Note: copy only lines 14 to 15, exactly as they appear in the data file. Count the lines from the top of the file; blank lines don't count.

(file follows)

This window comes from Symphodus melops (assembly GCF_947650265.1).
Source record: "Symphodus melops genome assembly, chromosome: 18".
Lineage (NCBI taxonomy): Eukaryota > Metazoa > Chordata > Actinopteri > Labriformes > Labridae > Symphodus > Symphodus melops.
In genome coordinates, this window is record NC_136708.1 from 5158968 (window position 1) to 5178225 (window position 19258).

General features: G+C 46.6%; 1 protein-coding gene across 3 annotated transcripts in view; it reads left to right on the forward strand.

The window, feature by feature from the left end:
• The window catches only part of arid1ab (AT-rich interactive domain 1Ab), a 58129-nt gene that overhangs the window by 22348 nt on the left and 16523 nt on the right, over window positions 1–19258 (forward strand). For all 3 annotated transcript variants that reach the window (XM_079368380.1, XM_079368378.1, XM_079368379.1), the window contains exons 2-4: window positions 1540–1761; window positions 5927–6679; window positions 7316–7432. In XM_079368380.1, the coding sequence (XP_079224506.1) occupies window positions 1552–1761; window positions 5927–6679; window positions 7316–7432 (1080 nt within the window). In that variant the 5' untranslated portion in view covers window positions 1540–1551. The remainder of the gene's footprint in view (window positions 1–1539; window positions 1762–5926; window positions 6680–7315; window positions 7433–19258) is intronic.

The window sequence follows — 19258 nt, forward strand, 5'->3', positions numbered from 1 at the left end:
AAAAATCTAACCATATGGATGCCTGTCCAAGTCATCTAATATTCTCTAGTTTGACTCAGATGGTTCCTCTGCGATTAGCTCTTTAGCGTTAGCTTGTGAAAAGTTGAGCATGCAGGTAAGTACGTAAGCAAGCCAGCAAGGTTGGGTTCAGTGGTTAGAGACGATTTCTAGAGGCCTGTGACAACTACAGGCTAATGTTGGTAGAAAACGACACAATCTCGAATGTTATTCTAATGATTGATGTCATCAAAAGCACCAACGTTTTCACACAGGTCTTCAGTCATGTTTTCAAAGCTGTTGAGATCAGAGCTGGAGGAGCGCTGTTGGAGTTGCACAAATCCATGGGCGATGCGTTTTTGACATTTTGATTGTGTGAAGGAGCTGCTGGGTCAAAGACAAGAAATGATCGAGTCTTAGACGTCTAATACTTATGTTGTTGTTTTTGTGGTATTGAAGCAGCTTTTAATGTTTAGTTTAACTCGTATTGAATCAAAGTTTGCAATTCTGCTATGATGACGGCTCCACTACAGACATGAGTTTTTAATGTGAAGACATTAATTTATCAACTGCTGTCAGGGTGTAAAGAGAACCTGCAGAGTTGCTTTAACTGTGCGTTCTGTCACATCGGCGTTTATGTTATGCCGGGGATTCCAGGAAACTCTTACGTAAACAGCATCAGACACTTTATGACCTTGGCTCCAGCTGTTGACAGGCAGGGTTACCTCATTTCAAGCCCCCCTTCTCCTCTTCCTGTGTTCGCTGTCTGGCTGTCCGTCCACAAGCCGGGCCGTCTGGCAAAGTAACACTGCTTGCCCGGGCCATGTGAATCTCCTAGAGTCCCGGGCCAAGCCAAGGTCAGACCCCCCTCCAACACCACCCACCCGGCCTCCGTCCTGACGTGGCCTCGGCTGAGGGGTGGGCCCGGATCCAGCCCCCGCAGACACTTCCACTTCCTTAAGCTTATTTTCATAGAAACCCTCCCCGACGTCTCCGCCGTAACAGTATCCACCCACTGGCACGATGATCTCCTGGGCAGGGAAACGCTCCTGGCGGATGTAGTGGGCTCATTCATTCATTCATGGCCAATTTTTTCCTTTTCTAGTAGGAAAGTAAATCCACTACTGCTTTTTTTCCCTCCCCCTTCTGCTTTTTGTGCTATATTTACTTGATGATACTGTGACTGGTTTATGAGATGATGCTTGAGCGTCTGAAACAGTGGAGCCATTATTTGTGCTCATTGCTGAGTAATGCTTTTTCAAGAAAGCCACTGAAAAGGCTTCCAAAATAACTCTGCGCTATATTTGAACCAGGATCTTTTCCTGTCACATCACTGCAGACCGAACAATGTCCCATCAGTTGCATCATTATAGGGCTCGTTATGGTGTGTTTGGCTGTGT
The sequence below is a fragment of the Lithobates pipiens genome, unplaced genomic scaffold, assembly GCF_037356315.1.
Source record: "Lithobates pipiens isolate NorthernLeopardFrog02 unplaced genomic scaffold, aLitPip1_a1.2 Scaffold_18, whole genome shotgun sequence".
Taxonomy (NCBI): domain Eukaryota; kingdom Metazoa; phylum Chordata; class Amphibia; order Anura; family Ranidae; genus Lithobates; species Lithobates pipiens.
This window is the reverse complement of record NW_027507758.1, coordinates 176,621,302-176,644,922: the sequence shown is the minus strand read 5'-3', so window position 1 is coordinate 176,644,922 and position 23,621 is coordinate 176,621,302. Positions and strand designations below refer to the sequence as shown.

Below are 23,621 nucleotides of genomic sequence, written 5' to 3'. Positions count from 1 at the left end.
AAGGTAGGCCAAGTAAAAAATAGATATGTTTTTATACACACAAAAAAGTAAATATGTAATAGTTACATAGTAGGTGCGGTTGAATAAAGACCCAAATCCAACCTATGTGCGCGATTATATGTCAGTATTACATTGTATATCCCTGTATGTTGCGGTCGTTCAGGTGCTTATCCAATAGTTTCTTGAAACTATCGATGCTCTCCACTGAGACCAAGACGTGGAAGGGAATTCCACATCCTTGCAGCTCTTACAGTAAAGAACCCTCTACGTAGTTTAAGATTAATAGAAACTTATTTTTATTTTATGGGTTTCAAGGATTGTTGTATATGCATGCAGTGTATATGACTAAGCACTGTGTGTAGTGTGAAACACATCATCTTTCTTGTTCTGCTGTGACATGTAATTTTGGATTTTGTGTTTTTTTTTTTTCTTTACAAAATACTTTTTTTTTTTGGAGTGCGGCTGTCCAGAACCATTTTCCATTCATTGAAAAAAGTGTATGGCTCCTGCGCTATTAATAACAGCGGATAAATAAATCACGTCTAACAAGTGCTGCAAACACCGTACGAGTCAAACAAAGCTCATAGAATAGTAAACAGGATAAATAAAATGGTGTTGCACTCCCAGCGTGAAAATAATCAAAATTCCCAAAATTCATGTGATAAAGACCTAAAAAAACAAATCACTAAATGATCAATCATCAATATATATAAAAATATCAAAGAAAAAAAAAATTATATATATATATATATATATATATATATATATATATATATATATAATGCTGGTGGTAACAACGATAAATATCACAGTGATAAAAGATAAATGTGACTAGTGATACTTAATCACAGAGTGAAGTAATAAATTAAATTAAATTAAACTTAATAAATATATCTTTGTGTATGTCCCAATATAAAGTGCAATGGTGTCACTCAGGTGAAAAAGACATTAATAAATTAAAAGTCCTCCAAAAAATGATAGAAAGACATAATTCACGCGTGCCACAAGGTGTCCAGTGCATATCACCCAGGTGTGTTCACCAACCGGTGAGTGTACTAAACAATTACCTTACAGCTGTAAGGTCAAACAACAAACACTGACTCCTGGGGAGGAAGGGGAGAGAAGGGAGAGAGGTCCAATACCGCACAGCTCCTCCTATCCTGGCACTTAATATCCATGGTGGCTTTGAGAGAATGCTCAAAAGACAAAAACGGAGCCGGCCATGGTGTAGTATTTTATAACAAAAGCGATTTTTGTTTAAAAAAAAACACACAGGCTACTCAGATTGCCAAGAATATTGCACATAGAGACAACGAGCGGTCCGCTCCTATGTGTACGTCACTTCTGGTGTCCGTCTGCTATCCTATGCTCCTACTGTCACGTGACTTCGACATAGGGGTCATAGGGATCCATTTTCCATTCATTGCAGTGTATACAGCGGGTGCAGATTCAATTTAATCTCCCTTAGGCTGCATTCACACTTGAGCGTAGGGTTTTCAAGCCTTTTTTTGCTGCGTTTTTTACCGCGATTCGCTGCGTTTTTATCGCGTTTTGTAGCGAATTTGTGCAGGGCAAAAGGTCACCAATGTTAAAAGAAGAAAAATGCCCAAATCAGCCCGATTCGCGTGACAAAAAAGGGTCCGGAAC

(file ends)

Below are 23,621 nucleotides of genomic sequence, written 5' to 3'. Positions count from 1 at the left end.
AAGGTAGGCCAAGTAAAAAATAGATATGTTTTTATACACACAAAAAAGTAAATATGTAATAGTTACATAGTAGGTGCGGTTGAATAAAGACCCAAATCCAACCTATGTGCGCGATTATATGTCAGTATTACATTGTATATCCCTGTATGTTGCGGTCGTTCAGGTGCTTATCCAATAGTTTCTTGAAACTATCGATGCTCTCCACTGAGACCAAGACGTGGAAGGGAATTCCACATCCTTGCAGCTCTTACAGTAAAGAACCCTCTACGTAGTTTAAGATTAATAGAAACTTATTTTTATTTTATGGGTTTCAAGGATTGTTGTATATGCATGCAGTGTATATGACTAAGCACTGTGTGTAGTGTGAAACACATCATCTTTCTTGTTCTGCTGTGACATGTAATTTTGGATTTTGTGTTTTTTTTTTTTCTTTACAAAATACTTTTTTTTTTTGGAGTGCGGCTGTCCAGAACCATTTTCCATTCATTGAAAAAAGTGTATGGCTCCTGCGCTATTAATAACAGCGGATAAATAAATCACGTCTAACAAGTGCTGCAAACACCGTACGAGTCAAACAAAGCTCATAGAATAGTAAACAGGATAAATAAAATGGTGTTGCACTCCCAGCGTGAAAATAATCAAAATTCCCAAAATTCATGTGATAAAGACCTAAAAAAACAAATCACTAAATGATCAATCATCAATATATATAAAAATATCAAAGAAAAAAAAAATTATATATATATATATATATATATATATATATATATATATATATATAATGCTGGTGGTAACAACGATAAATATCACAGTGATAAAAGATAAATGTGACTAGTGATACTTAATCACAGAGTGAAGTAATAAATTAAATTAAATTAAACTTAATAAATATATCTTTGTGTATGTCCCAATATAAAGTGCAATGGTGTCACTCAGGTGAAAAAGACATTAATAAATTAAAAGTCCTCCAAAAAATGATAGAAAGACATAATTCACGCGTGCCACAAGGTGTCCAGTGCATATCACCCAGGTGTGTTCACCAACCGGTGAGTGTACTAAACAATTACCTTACAGCTGTAAGGTCAAACAACAAACACTGACTCCTGGGGAGGAAGGGGAGAGAAGGGAGAGAGGTCCAATACCGCACAGCTCCTCCTATCCTGGCACTTAATATCCATGGTGGCTTTGAGAGAATGCTCAAAAGACAAAAACGGAGCCGGCCATGGTGTAGTATTTTATAACAAAAGCGATTTTTGTTTAAAAAAAAACACACAGGCTACTCAGATTGCCAAGAATATTGCACATAGAGACAACGAGCGGTCCGCTCCTATGTGTACGTCACTTCTGGTGTCCGTCTGCTATCCTATGCTCCTACTGTCACGTGACTTCGACATAGGGGTCATAGGGATCCATTTTCCATTCATTGCAGTGTATACAGCGGGTGCAGATTCAATTTAATCTCCCTTAGGCTGCATTCACACTTGAGCGTAGGGTTTTCAAGCCTTTTTTTGCTGCGTTTTTTACCGCGATTCGCTGCGTTTTTATCGCGTTTTGTAGCGAATTTGTGCAGGGCAAAAGGTCACCAATGTTAAAAGAAGAAAAATGCCCAAATCAGCCCGATTCGCGTGACAAAAAAGGGTCCGGAAC